After watching the video, you may find yourself wondering how many other Douglas Whitneys may be among us. In April 2016, The New York Times reported in an article entitled, People Who Avoided Illness Could Be Key in Treating Those Who Didn’t that “researchers searched databases containing genetic sequences from nearly 600,000 healthy adults” and discovered 13 who may hold clues “to treating others who did not escape the gene’s effects.” The excitement of those 13 was very short lived because while the participants in the databases gave their DNA, they also signed an agreement that they would remain anonymous. In short, it was back to square one.
This, however, sparked the idea for The Resilience Project which “aims to discover hidden factors that protect people from disease.” The Project is searching for people worldwide who, “according to medical textbooks, should be sick but have somehow escaped typical signs and symptoms of the disease.” For this project, anyone who agrees to have their DNA sequenced also agrees to be contacted by researchers if they have a mutated gene that should have made them ill but did not. This Project presents the opportunity to open the door to potentially life-save treatments! Currently you can sign up at The Resilience Project, and we encourage you to do so. With some luck, we may find a few genetic winners among us to help researchers pave the way to a cure.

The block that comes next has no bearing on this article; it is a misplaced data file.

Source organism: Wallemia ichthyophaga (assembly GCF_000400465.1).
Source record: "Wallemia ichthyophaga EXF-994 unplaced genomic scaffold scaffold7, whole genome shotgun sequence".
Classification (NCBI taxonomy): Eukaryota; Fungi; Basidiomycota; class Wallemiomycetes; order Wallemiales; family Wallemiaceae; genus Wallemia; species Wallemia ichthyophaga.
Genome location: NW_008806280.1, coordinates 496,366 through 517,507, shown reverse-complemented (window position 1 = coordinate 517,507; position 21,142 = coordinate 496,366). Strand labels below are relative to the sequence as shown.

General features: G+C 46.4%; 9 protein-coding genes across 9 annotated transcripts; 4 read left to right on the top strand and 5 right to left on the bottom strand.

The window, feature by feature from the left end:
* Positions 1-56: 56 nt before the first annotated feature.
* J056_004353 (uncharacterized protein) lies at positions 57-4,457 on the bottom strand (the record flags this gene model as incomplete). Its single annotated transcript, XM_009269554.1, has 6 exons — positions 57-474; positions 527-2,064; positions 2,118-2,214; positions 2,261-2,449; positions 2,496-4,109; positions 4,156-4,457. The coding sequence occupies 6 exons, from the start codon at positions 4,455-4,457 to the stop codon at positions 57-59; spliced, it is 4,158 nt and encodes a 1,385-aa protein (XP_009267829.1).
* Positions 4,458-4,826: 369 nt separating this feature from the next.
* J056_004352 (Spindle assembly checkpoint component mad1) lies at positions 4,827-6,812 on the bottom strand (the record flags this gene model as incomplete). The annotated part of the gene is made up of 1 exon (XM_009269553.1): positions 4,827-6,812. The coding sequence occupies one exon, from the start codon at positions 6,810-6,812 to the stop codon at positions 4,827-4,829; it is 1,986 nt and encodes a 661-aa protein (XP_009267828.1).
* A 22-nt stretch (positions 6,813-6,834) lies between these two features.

Did you know that every time you shop at Amazon, you can help support Parkinson’s disease research? You can help by going to smile.amazon.com from your web browser and selecting The Parkinson Alliance as your favorite charitable organization.
It’s that simple! Support The Parkinson Alliance by starting your shopping at smile.amazon.com and picking us.
AmazonSmile is the same Amazon you know. This means that you’ll find the same products, same prices and same service — but you’ll have the added bonus that Amazon will donate 0.5% of the price of your eligible AmazonSmile purchases to The Parkinson Alliance.